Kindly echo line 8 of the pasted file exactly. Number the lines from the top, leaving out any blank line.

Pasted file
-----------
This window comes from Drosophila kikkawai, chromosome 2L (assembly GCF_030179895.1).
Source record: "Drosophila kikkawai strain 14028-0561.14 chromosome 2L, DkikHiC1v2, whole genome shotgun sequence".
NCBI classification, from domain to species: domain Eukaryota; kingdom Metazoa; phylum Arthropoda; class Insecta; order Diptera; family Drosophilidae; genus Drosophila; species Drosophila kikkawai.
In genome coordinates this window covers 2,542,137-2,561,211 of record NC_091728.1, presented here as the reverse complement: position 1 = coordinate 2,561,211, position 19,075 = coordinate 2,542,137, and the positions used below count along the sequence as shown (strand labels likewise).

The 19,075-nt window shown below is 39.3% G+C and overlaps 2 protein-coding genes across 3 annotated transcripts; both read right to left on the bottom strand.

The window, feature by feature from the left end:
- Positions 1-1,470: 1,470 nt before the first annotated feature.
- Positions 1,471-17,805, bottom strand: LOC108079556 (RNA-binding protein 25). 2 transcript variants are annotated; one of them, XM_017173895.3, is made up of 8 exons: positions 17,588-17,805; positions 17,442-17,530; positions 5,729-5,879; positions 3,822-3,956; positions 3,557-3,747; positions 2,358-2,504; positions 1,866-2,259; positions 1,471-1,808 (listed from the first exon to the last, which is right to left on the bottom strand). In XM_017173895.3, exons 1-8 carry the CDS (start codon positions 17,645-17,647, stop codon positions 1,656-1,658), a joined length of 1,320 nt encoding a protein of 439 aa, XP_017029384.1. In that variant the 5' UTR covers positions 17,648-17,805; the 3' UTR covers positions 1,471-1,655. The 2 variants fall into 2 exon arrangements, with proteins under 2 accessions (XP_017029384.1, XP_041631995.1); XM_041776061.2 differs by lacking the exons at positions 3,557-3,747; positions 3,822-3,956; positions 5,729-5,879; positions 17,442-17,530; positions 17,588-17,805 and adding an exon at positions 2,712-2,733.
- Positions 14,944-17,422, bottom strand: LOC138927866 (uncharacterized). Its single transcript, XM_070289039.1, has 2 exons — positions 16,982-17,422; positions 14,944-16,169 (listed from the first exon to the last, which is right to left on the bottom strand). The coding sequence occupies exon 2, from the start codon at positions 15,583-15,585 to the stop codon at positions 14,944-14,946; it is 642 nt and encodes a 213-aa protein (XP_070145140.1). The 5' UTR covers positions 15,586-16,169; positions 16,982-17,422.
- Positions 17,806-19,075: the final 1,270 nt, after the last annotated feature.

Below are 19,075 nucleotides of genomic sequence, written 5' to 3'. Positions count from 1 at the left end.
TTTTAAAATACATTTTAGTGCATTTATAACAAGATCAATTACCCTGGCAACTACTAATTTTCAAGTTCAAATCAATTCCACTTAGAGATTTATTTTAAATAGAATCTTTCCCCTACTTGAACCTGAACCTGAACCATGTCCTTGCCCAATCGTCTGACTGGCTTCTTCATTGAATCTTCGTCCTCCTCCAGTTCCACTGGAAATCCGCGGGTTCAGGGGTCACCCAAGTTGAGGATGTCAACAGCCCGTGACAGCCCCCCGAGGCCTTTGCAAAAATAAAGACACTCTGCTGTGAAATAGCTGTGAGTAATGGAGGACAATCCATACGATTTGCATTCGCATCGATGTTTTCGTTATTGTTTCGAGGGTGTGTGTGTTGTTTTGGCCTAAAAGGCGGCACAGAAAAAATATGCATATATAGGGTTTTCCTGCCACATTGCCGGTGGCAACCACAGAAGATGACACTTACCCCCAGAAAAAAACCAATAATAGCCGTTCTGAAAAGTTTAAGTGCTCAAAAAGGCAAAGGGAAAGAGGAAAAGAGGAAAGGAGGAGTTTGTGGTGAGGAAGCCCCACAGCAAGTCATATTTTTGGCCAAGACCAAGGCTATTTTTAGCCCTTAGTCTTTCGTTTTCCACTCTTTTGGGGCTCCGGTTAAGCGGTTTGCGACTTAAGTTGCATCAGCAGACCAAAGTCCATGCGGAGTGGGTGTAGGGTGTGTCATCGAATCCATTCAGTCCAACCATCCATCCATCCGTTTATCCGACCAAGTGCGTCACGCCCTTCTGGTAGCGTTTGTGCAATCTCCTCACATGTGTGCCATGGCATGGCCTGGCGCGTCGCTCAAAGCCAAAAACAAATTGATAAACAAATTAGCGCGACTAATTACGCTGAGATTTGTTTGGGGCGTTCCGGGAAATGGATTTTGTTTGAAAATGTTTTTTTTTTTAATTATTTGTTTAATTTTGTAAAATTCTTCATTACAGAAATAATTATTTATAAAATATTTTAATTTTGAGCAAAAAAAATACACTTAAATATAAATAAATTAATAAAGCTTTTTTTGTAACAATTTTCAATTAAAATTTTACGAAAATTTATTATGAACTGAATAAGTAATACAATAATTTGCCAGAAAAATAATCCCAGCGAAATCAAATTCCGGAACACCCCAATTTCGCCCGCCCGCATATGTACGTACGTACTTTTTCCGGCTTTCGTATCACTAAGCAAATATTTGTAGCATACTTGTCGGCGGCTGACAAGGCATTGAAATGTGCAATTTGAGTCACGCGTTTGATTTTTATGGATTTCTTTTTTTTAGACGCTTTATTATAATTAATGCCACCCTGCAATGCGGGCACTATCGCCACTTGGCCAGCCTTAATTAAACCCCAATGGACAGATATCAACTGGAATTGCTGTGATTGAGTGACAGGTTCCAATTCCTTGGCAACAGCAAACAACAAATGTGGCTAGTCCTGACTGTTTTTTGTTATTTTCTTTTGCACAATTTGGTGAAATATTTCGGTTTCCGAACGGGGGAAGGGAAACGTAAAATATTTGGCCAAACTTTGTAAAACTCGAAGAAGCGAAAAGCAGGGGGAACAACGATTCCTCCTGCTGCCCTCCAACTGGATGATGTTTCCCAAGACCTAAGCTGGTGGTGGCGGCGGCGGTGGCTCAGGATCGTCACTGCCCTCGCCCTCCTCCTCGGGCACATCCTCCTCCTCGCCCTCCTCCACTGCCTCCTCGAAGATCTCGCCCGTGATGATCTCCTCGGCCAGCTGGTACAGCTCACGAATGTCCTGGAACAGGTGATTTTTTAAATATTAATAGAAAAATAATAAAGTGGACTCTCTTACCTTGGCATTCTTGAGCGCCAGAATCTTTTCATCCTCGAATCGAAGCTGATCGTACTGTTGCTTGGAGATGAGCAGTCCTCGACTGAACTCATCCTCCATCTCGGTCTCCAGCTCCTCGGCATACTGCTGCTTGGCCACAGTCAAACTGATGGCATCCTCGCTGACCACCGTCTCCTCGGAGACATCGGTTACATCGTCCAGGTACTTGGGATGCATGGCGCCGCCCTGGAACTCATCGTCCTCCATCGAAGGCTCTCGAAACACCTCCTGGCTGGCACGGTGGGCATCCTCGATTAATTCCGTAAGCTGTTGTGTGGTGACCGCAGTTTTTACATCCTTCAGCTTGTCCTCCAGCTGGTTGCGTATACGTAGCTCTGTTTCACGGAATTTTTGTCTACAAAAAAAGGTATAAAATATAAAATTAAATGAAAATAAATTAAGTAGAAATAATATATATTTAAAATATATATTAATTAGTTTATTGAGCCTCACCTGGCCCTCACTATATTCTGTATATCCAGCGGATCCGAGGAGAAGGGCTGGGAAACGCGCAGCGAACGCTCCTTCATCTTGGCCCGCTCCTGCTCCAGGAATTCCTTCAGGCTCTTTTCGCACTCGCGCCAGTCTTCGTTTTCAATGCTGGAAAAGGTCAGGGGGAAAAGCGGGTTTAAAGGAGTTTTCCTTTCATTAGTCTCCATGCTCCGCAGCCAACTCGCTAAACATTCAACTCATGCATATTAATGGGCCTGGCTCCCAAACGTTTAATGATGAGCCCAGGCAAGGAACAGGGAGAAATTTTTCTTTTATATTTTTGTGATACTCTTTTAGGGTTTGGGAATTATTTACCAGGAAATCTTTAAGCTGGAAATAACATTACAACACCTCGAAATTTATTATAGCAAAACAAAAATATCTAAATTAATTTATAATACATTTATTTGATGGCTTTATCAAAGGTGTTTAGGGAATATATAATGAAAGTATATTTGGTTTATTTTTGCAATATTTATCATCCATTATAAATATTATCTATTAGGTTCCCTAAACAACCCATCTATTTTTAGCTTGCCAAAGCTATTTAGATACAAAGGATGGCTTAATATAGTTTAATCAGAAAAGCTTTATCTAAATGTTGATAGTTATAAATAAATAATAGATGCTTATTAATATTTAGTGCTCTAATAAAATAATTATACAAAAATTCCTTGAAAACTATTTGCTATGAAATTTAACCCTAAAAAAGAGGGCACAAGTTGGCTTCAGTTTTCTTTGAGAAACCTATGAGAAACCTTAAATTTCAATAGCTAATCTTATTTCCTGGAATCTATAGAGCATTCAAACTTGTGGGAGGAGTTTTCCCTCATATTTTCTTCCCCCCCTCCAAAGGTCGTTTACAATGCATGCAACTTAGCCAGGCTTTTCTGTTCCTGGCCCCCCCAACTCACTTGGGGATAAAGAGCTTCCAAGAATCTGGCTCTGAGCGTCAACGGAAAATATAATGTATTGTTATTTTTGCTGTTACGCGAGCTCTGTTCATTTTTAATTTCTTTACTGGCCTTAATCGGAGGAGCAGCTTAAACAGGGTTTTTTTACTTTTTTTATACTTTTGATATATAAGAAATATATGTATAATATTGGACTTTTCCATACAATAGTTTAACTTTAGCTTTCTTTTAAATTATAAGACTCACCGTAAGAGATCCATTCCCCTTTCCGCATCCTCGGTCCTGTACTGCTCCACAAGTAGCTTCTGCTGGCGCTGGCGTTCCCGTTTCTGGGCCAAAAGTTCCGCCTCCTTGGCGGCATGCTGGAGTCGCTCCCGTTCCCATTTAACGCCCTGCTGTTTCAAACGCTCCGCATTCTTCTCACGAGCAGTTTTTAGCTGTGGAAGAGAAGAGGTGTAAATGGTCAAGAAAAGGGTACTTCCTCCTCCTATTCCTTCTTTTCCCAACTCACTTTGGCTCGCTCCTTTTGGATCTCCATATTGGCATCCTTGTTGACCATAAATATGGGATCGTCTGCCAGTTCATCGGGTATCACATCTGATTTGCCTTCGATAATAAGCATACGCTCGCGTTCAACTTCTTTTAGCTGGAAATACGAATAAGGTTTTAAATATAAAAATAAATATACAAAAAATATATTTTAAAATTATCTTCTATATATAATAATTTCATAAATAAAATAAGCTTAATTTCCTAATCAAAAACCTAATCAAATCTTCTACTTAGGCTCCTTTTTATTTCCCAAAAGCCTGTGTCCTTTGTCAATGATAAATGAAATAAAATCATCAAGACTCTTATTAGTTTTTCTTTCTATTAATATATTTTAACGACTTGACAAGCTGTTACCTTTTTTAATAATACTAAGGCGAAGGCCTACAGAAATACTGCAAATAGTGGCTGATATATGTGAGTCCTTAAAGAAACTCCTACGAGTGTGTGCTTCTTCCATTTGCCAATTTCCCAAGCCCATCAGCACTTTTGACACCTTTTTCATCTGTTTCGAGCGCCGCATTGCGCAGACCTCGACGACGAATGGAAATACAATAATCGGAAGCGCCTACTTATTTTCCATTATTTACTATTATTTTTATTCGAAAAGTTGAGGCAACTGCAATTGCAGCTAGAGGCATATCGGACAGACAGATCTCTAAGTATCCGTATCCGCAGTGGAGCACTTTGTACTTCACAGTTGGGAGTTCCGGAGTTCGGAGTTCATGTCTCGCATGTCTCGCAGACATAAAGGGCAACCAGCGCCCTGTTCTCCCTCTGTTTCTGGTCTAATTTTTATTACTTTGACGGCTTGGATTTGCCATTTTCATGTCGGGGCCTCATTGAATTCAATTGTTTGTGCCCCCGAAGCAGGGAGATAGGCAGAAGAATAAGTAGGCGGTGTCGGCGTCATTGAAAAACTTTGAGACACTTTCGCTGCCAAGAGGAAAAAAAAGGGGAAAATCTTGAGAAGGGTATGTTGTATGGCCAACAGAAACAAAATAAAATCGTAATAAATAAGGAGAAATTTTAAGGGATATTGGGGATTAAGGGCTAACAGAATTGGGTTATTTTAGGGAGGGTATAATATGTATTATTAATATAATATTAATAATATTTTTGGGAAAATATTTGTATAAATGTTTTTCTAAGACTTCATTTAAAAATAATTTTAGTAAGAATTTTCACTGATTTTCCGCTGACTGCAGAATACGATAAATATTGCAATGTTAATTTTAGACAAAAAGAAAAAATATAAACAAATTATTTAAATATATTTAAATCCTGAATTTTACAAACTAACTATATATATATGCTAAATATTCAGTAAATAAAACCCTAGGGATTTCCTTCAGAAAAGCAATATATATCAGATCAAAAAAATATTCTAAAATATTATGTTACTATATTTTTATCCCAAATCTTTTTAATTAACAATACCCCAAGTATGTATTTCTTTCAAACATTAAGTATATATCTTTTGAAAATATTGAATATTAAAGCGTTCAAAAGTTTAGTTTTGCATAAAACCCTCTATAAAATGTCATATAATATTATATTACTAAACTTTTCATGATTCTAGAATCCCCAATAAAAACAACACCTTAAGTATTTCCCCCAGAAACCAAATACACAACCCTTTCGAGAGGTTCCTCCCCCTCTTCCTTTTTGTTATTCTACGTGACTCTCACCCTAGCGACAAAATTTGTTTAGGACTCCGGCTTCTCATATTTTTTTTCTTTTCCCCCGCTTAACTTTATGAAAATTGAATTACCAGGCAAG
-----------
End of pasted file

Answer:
- Positions 1,471-17,805, bottom strand: LOC108079556 (RNA-binding protein 25). 2 transcript variants are annotated; one of them, XM_017173895.3, is made up of 8 exons: positions 17,588-17,805; positions 17,442-17,530; positions 5,729-5,879; positions 3,822-3,956; positions 3,557-3,747; positions 2,358-2,504; positions 1,866-2,259; positions 1,471-1,808 (listed from the first exon to the last, which is right to left on the bottom strand). In XM_017173895.3, exons 1-8 carry the CDS (start codon positions 17,645-17,647, stop codon positions 1,656-1,658), a joined length of 1,320 nt encoding a protein of 439 aa, XP_017029384.1. In that variant the 5' UTR covers positions 17,648-17,805; the 3' UTR covers positions 1,471-1,655. The 2 variants fall into 2 exon arrangements, with proteins under 2 accessions (XP_017029384.1, XP_041631995.1); XM_041776061.2 differs by lacking the exons at positions 3,557-3,747; positions 3,822-3,956; positions 5,729-5,879; positions 17,442-17,530; positions 17,588-17,805 and adding an exon at positions 2,712-2,733.